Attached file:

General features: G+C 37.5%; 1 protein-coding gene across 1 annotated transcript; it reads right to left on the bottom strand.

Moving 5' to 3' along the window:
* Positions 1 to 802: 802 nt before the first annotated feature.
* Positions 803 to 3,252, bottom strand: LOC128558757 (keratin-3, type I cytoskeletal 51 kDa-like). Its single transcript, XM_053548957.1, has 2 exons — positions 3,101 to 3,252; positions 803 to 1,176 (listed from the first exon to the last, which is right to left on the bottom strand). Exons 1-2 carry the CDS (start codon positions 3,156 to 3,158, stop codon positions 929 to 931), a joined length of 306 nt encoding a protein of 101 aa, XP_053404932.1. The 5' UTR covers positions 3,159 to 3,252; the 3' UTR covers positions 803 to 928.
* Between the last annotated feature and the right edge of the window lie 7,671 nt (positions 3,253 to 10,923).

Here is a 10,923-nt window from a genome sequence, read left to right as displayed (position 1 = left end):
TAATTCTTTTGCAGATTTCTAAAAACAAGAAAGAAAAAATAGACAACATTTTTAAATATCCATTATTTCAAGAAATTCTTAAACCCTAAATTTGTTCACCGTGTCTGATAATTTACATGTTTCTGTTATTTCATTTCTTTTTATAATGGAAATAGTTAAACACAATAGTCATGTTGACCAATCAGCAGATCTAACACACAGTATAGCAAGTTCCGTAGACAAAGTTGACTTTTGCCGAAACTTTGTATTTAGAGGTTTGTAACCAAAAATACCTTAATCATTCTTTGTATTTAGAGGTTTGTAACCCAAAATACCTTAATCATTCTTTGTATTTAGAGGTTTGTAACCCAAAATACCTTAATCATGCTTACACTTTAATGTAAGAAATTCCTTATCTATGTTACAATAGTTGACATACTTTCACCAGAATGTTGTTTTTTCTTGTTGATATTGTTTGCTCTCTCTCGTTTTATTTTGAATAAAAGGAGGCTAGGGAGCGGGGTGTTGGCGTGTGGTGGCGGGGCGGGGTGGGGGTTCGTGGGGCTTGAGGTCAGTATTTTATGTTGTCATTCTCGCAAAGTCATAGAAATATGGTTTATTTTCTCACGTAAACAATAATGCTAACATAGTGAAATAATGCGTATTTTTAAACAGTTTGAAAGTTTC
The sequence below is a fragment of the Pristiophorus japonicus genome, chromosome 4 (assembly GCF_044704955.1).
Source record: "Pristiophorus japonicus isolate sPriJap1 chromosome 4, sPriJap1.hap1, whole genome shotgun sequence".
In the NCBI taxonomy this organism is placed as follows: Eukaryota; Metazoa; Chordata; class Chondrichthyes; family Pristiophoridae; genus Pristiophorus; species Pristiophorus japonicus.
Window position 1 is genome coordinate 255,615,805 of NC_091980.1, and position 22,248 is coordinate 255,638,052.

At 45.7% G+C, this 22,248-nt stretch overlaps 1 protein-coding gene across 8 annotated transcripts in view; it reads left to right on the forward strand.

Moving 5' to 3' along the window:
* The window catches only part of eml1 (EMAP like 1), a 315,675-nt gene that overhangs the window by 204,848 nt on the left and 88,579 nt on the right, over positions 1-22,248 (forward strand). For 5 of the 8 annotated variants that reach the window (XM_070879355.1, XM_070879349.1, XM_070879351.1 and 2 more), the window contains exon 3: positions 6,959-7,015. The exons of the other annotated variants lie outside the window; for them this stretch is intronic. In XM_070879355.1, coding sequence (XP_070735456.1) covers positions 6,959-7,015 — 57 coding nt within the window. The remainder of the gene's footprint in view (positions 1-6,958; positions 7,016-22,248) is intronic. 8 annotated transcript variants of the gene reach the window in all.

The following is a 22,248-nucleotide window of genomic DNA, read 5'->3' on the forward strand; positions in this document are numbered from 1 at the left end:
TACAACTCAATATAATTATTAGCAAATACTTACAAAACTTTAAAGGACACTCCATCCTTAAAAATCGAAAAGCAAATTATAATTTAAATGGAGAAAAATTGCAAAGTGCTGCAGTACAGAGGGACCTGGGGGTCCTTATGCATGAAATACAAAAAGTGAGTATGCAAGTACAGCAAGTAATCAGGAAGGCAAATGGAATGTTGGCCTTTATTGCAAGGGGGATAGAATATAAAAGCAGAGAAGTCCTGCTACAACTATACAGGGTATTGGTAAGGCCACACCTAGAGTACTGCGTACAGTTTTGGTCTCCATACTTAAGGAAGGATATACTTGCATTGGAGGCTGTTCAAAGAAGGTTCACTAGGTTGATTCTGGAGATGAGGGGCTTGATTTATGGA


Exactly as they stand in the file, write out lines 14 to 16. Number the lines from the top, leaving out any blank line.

* The window catches only part of eml1 (EMAP like 1), a 315,675-nt gene that overhangs the window by 204,848 nt on the left and 88,579 nt on the right, over positions 1-22,248 (forward strand). For 5 of the 8 annotated variants that reach the window (XM_070879355.1, XM_070879349.1, XM_070879351.1 and 2 more), the window contains exon 3: positions 6,959-7,015. The exons of the other annotated variants lie outside the window; for them this stretch is intronic. In XM_070879355.1, coding sequence (XP_070735456.1) covers positions 6,959-7,015 — 57 coding nt within the window. The remainder of the gene's footprint in view (positions 1-6,958; positions 7,016-22,248) is intronic. 8 annotated transcript variants of the gene reach the window in all.

The following is a 22,248-nucleotide window of genomic DNA, read 5'->3' on the forward strand; positions in this document are numbered from 1 at the left end:
TACAACTCAATATAATTATTAGCAAATACTTACAAAACTTTAAAGGACACTCCATCCTTAAAAATCGAAAAGCAAATTATAATTTAAATGGAGAAAAATTGCAAAGTGCTGCAGTACAGAGGGACCTGGGGGTCCTTATGCATGAAATACAAAAAGTGAGTATGCAAGTACAGCAAGTAATCAGGAAGGCAAATGGAATGTTGGCCTTTATTGCAAGGGGGATAGAATATAAAAGCAGAGAAGTCCTGCTACAACTATACAGGGTATTGGTAAGGCCACACCTAGAGTACTGCGTACAGTTTTGGTCTCCATACTTAAGGAAGGATATACTTGCATTGGAGGCTGTTCAAAGAAGGTTCACTAGGTTGATTCTGGAGATGAGGGGCTTGATTTATGGA